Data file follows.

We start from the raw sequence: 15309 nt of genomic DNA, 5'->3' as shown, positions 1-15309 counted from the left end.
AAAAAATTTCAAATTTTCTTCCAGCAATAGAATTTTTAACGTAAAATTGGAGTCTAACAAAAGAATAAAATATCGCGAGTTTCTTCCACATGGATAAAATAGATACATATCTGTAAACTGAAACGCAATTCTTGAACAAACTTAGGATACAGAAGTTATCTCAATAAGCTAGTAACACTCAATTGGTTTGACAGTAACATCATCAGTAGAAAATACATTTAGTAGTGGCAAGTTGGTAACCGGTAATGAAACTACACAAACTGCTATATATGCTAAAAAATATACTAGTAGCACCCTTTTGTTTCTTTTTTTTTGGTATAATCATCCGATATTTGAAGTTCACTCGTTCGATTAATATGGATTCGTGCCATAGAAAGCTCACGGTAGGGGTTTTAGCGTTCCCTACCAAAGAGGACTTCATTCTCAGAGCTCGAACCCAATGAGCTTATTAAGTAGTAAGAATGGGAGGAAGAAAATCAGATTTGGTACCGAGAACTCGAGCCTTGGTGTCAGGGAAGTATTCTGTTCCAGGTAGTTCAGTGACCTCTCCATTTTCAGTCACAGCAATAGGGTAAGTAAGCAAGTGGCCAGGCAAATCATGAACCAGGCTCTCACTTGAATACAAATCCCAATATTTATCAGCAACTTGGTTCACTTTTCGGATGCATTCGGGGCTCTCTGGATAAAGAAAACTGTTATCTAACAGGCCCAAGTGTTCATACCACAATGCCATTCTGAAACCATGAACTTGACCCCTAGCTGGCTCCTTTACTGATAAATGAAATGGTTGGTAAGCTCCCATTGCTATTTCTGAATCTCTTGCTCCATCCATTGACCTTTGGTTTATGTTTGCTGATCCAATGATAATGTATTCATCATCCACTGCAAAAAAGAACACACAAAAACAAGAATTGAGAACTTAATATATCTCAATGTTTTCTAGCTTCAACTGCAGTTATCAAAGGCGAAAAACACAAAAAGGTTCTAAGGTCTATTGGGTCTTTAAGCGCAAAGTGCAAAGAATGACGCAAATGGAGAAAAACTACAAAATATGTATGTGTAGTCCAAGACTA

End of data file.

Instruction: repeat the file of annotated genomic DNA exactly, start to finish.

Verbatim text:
We start from the raw sequence: 15309 nt of genomic DNA, 5'->3' as shown, positions 1-15309 counted from the left end.
AAAAAATTTCAAATTTTCTTCCAGCAATAGAATTTTTAACGTAAAATTGGAGTCTAACAAAAGAATAAAATATCGCGAGTTTCTTCCACATGGATAAAATAGATACATATCTGTAAACTGAAACGCAATTCTTGAACAAACTTAGGATACAGAAGTTATCTCAATAAGCTAGTAACACTCAATTGGTTTGACAGTAACATCATCAGTAGAAAATACATTTAGTAGTGGCAAGTTGGTAACCGGTAATGAAACTACACAAACTGCTATATATGCTAAAAAATATACTAGTAGCACCCTTTTGTTTCTTTTTTTTTGGTATAATCATCCGATATTTGAAGTTCACTCGTTCGATTAATATGGATTCGTGCCATAGAAAGCTCACGGTAGGGGTTTTAGCGTTCCCTACCAAAGAGGACTTCATTCTCAGAGCTCGAACCCAATGAGCTTATTAAGTAGTAAGAATGGGAGGAAGAAAATCAGATTTGGTACCGAGAACTCGAGCCTTGGTGTCAGGGAAGTATTCTGTTCCAGGTAGTTCAGTGACCTCTCCATTTTCAGTCACAGCAATAGGGTAAGTAAGCAAGTGGCCAGGCAAATCATGAACCAGGCTCTCACTTGAATACAAATCCCAATATTTATCAGCAACTTGGTTCACTTTTCGGATGCATTCGGGGCTCTCTGGATAAAGAAAACTGTTATCTAACAGGCCCAAGTGTTCATACCACAATGCCATTCTGAAACCATGAACTTGACCCCTAGCTGGCTCCTTTACTGATAAATGAAATGGTTGGTAAGCTCCCATTGCTATTTCTGAATCTCTTGCTCCATCCATTGACCTTTGGTTTATGTTTGCTGATCCAATGATAATGTATTCATCATCCACTGCAAAAAAGAACACACAAAAACAAGAATTGAGAACTTAATATATCTCAATGTTTTCTAGCTTCAACTGCAGTTATCAAAGGCGAAAAACACAAAAAGGTTCTAAGGTCTATTGGGTCTTTAAGCGCAAAGTGCAAAGAATGACGCAAATGGAGAAAAACTACAAAATATGTATGTGTAGTCCAAGACTA